Coyote StealthBy Ted J. Haynes
You are at your stand. The coyote is coming. Youíre ready, and the wind is in your face, well concealed. 700 yards, 600 yards, but then all you see is a tail going the other way. Unfortunately, this has happened to me more than just a few times.
Stealth is very important in getting to the stand. Whether you walk, crawl, or get dropped off, your attack needs to be planned.
My friend and long time mentor, Randy (I really think he was calling coyotes just after the March West), talked about this particular problem on several occasions. With the e-caller and all the DVDís available, with all the information on coyote calling, how can a person go wrong? Looking back, the mistake often happens the moment the truck is started. A coyote can hear better, see better, and smell better than any human. (Then again, some coyotes smell better than many individuals I have met.) The truck, or whatever mode of transport is used to get to the stand, has on many occasions already alerted Mr. Coyote.
This is not always the case, as I stated in last monthís article. But if you have not seen it happen yet, you need to hunt more. For some reason, many coyotes hear a vehicle and are gone, while others seem oblivious to them. I have noticed this at this one location where a rancher has deposited his dead animals. There will be several coyotes feeding there. When you get within three miles, many are on a dead run away from the pile, while others stay put. The coyotes staying there are of mixed ages. It is not just the older coyotes that will always flee.
This winter I went to one of my usual calling locations, parked the truck well back and walked. I got in position and began calling. Then I heard the howls, but not where I had expected. Nearly every time that I had called from near this location previously, the coyotes were in the bottom of the coulee. Today they were across and up near the top of the coulee. The other side was higher and soon the howls turned into barks. I went through my whole bag of tricks. That coyote wanted to come, but was not going to move. Dejectedly I walked back to the truck, got in and looked across to the east ridge of the coulee, which was visible, which meant the coyote could see the truck as well. My only consolation was that you can only walk so far.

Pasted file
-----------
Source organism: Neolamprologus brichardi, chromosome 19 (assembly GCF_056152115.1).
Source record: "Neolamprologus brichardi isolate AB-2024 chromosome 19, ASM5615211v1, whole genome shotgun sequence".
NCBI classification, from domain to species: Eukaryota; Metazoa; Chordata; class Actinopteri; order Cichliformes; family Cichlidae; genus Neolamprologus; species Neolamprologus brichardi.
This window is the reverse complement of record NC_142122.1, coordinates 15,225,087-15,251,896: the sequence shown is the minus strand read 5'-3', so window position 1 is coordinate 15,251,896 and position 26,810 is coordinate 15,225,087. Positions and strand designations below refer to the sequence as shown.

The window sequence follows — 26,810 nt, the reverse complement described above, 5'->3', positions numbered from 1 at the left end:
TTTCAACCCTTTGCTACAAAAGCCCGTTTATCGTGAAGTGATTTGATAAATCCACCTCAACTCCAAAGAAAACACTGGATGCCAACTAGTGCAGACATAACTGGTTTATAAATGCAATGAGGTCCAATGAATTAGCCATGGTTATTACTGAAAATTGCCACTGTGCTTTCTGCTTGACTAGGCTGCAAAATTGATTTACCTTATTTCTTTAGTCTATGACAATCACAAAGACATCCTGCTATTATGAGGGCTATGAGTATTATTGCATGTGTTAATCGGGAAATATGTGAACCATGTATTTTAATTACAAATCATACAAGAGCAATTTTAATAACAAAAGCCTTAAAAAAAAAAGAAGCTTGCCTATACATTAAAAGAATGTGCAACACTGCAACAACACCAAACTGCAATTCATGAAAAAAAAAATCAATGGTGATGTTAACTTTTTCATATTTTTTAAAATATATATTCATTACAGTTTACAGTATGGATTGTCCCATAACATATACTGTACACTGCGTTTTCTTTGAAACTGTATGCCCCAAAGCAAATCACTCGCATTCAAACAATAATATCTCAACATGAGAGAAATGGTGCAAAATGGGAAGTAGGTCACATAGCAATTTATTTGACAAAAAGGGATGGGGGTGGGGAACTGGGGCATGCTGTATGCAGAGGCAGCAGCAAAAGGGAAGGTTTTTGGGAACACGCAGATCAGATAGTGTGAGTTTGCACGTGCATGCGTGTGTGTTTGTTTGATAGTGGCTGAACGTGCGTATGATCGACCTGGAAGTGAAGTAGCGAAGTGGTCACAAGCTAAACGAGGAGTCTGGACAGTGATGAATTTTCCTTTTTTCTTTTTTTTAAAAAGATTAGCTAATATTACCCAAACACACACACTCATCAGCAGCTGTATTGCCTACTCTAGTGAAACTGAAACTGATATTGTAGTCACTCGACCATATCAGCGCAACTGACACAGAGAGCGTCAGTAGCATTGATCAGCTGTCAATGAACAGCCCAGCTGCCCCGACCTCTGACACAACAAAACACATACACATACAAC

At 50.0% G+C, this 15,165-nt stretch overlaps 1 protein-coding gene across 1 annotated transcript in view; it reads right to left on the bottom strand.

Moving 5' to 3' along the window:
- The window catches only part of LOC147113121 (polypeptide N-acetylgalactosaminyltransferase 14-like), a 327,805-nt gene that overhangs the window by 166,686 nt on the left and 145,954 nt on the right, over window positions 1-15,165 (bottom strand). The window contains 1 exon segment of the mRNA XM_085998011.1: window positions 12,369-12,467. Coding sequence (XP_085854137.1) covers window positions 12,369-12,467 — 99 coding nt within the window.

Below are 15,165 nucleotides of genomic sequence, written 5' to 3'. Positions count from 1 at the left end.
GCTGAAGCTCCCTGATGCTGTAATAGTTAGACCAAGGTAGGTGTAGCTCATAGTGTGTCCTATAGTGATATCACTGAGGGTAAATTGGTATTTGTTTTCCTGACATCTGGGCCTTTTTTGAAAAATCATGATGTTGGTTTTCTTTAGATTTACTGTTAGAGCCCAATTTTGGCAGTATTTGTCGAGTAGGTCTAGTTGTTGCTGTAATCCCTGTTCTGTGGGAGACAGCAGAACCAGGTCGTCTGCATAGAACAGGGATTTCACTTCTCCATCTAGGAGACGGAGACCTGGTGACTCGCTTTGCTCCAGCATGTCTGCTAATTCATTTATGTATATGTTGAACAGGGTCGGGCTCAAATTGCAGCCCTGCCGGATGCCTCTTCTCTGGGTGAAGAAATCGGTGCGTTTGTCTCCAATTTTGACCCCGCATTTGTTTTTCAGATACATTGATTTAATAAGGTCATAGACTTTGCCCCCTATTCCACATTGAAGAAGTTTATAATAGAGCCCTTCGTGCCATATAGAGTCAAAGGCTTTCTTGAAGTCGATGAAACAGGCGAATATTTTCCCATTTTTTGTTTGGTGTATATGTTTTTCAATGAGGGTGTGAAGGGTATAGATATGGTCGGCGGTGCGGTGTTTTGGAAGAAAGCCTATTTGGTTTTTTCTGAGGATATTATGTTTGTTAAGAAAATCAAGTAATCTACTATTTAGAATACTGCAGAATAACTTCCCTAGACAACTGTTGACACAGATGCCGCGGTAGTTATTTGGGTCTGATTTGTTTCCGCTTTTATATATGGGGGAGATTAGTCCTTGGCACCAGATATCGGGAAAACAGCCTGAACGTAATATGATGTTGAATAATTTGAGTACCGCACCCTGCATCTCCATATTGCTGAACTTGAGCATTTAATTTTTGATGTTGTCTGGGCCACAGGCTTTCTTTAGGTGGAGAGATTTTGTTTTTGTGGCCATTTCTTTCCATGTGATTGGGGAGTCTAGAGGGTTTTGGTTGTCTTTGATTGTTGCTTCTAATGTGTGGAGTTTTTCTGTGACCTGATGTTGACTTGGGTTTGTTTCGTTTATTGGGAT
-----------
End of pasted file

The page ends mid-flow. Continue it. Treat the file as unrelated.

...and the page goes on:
On another occasion this winter, I parked my truck and began the mile walk to the stand. My size 11 1/2ís breaking through the snow with a loud crunch, I slowly picked my way along, staying behind the sand dunes and down low. There was one coyote I could see a couple miles to the west. It was just walking and was not spooked. As I neared my stand there were two coyotes sitting on the dunes. The sagebrush was keeping their eyes from seeing me. My rangefinder showed 210 yards. Boom! One down. There was a quick pup squeal and the other coyote stopped. Boom! Two down. I still did call from the stand. Some coyotes howled, but none would come in. This time vehicle location and stealth paid off.
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